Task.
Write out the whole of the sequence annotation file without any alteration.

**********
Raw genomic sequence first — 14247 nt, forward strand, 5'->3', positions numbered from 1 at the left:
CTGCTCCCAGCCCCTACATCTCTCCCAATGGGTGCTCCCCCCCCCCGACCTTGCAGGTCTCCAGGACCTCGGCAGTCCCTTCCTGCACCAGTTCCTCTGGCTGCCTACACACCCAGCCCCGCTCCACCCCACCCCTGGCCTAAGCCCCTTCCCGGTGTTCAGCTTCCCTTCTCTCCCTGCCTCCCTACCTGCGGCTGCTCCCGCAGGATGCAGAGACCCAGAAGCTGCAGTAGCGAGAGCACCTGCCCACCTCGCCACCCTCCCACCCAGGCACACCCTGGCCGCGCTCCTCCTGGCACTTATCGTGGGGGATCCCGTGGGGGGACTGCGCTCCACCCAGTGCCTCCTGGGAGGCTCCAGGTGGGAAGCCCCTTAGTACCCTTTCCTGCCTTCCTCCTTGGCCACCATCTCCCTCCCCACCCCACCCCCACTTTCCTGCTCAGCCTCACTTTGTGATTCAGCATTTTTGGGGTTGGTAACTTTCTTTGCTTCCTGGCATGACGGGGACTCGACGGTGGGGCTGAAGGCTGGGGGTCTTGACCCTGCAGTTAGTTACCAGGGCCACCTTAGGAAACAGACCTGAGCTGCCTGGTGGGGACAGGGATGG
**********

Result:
Raw genomic sequence first — 14247 nt, forward strand, 5'->3', positions numbered from 1 at the left:
CTGCTCCCAGCCCCTACATCTCTCCCAATGGGTGCTCCCCCCCCCCGACCTTGCAGGTCTCCAGGACCTCGGCAGTCCCTTCCTGCACCAGTTCCTCTGGCTGCCTACACACCCAGCCCCGCTCCACCCCACCCCTGGCCTAAGCCCCTTCCCGGTGTTCAGCTTCCCTTCTCTCCCTGCCTCCCTACCTGCGGCTGCTCCCGCAGGATGCAGAGACCCAGAAGCTGCAGTAGCGAGAGCACCTGCCCACCTCGCCACCCTCCCACCCAGGCACACCCTGGCCGCGCTCCTCCTGGCACTTATCGTGGGGGATCCCGTGGGGGGACTGCGCTCCACCCAGTGCCTCCTGGGAGGCTCCAGGTGGGAAGCCCCTTAGTACCCTTTCCTGCCTTCCTCCTTGGCCACCATCTCCCTCCCCACCCCACCCCCACTTTCCTGCTCAGCCTCACTTTGTGATTCAGCATTTTTGGGGTTGGTAACTTTCTTTGCTTCCTGGCATGACGGGGACTCGACGGTGGGGCTGAAGGCTGGGGGTCTTGACCCTGCAGTTAGTTACCAGGGCCACCTTAGGAAACAGACCTGAGCTGCCTGGTGGGGACAGGGATGG